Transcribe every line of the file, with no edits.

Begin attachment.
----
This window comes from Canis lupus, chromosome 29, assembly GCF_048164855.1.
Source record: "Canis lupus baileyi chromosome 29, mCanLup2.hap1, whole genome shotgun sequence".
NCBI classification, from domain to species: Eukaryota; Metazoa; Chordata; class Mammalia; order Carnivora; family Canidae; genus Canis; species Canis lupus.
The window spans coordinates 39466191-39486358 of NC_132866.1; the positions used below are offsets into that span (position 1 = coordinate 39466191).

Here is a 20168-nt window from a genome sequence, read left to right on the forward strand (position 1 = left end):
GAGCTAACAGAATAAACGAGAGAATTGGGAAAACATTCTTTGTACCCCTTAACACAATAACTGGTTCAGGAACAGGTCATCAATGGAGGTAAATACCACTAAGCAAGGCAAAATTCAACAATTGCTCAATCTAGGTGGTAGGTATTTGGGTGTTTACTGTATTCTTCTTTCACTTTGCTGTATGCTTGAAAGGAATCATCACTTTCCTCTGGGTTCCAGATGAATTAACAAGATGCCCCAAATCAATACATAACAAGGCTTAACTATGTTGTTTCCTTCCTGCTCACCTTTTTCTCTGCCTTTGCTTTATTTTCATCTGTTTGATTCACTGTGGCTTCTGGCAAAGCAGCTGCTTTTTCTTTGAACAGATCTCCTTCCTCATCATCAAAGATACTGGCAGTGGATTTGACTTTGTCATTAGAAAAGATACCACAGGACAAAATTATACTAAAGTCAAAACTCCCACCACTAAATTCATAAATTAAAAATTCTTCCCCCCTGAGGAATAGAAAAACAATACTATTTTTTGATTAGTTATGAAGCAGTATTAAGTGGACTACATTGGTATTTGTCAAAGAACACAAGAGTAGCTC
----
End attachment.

This window comes from Canis lupus, chromosome 29, assembly GCF_048164855.1.
Source record: "Canis lupus baileyi chromosome 29, mCanLup2.hap1, whole genome shotgun sequence".
NCBI classification, from domain to species: Eukaryota; Metazoa; Chordata; class Mammalia; order Carnivora; family Canidae; genus Canis; species Canis lupus.
The window spans coordinates 39466191-39486358 of NC_132866.1; the positions used below are offsets into that span (position 1 = coordinate 39466191).

Here is a 20168-nt window from a genome sequence, read left to right on the forward strand (position 1 = left end):
GAGCTAACAGAATAAACGAGAGAATTGGGAAAACATTCTTTGTACCCCTTAACACAATAACTGGTTCAGGAACAGGTCATCAATGGAGGTAAATACCACTAAGCAAGGCAAAATTCAACAATTGCTCAATCTAGGTGGTAGGTATTTGGGTGTTTACTGTATTCTTCTTTCACTTTGCTGTATGCTTGAAAGGAATCATCACTTTCCTCTGGGTTCCAGATGAATTAACAAGATGCCCCAAATCAATACATAACAAGGCTTAACTATGTTGTTTCCTTCCTGCTCACCTTTTTCTCTGCCTTTGCTTTATTTTCATCTGTTTGATTCACTGTGGCTTCTGGCAAAGCAGCTGCTTTTTCTTTGAACAGATCTCCTTCCTCATCATCAAAGATACTGGCAGTGGATTTGACTTTGTCATTAGAAAAGATACCACAGGACAAAATTATACTAAAGTCAAAACTCCCACCACTAAATTCATAAATTAAAAATTCTTCCCCCCTGAGGAATAGAAAAACAATACTATTTTTTGATTAGTTATGAAGCAGTATTAAGTGGACTACATTGGTATTTGTCAAAGAACACAAGAGTAGCTC